Other sci-fi films that were referenced were The Andromeda Strain (1971), which features an extraterrestrial microorganism and is set within a vast desert environment. And The Hellstrom Chronicle (1971), which is a hybrid sci-fi horror about insects taking over the world. I also wanted the film to echo some of my favourite sci-fi films that I grew up with, so we used the same widescreen anamorphic lenses as Star Wars and Close Encounters of the Third Kind (1977) – the actual lenses from the 1970s, which are optically less perfect than the lenses made now, but the aberrations and texture you get from them give the film a very specific identity.
The veracity of what we see is key to the film. Like Beast, there’s a sense that what we’re getting is filtered through the perception and psyche of the protagonist.
I love films that have one foot firmly planted in reality and one that exists inside the characters' subjective experience. I really enjoy it as an audience member when the perspective of a film is shifting and unpredictable. Mulholland Drive (2001), Jacob’s Ladder (1990), Caché (2005), Memento (2000), The Double Hour (2009) and Fight Club (1999) all do this in unique and fascinating ways. Part of the reason I return to those films is because I’m continuing to understand them. In Encounter, we vacillate between a very objective perspective and a highly subjective one.
Working with cinematographer Benjamin Kracun, we made certain rules about point of view: both literal POV camera angles and a psychological POV. We needed to find a grammar that was supple and could change depending which character you were with, but without manipulating the audience in a disingenuous way. Along with editor Maya Maffioli, I focused a lot on calibrating the film to make sure the audience was in step with the characters, not ahead of or behind them. The most effective way to do this was to screen the film to audiences. It was my first experience with test screenings and I was a little nervous at first (you hear horror stories of how brutal the feedback can be), but I ended up finding it incredibly useful, especially in finding the right balance of perspective and tempo.
Location is essential in every film, but Encounter makes impressive use of its terrain.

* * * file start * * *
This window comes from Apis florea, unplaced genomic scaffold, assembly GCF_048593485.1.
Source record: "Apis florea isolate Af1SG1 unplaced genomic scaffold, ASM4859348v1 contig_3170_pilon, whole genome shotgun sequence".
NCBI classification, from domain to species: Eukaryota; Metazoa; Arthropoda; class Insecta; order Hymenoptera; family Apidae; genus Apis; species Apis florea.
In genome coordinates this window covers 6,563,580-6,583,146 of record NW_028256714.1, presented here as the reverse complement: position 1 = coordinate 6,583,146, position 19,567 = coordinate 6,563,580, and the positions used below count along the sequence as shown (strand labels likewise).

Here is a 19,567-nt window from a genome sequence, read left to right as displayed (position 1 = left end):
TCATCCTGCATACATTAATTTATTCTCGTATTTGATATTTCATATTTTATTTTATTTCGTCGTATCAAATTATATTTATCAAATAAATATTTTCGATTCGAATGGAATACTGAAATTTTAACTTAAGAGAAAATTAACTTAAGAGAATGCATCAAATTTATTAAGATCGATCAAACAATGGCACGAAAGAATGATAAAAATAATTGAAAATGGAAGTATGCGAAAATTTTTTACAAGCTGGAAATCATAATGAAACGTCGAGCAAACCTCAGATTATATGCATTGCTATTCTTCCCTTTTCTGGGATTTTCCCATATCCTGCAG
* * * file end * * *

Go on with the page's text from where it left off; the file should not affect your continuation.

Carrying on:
I originally scouted Utah and New Mexico. But when we had to adjust the production to work under Covid conditions, California became a much safer option as it meant we would be travelling less people between states. It turned out to be a silver lining because of the variety and dynamism of environments you find in California. There’s such a push now to shoot driving scenes in studios with LED screens, because it’s easier on the schedule and generally easier to shoot. However, we felt that something is always lost when you shoot that way. There’s something artificial about it. Perhaps it’s an acceptable compromise if you had a few scenes in a car, but Encounter is a road movie and we had these epic landscapes, so we just made a creative choice to shoot all the car scenes on the road. Beyond a very specific homage to Thelma and Louise (1991) – a helicopter shot when Malik’s jeep is chased by law enforcement vehicles across a dry lake bed – we tried to be more inspired by the real locations we found. We didn’t want Encounter to feel like a pastiche of genre films. We wanted it to remain grounded and focused on the characters.
Those expansive desert landscapes already evoke so much – from sci-fi to Westerns – so we didn’t need to overemphasise them. We wanted to make creative choices that were right for the story and what the characters were going through. Our broad approach to choosing the environments was that they should be relatively familiar at the beginning of the film when we’re firmly rooted in sci-fi, and as the film transitions into other genres the locations become stranger and more otherworldly. We also wanted the locations to bring to mind the conflict zones Malik would have fought in – a trauma he is still haunted by. For instance, two thirds into the film the characters rest up at an abandoned mining town. In the script it was supposed to be a trailer park, but we found this ghost town during scouting and it felt much more in keeping with the spirit of the film, evoking a dystopian landscape you might find in a sci-fi, an eerie frontier town in a Western and a bombed-out conflict zone. The location did so much heavy lifting we were liberated in finding the right angles to tell the story.
Read the second part of the interview here.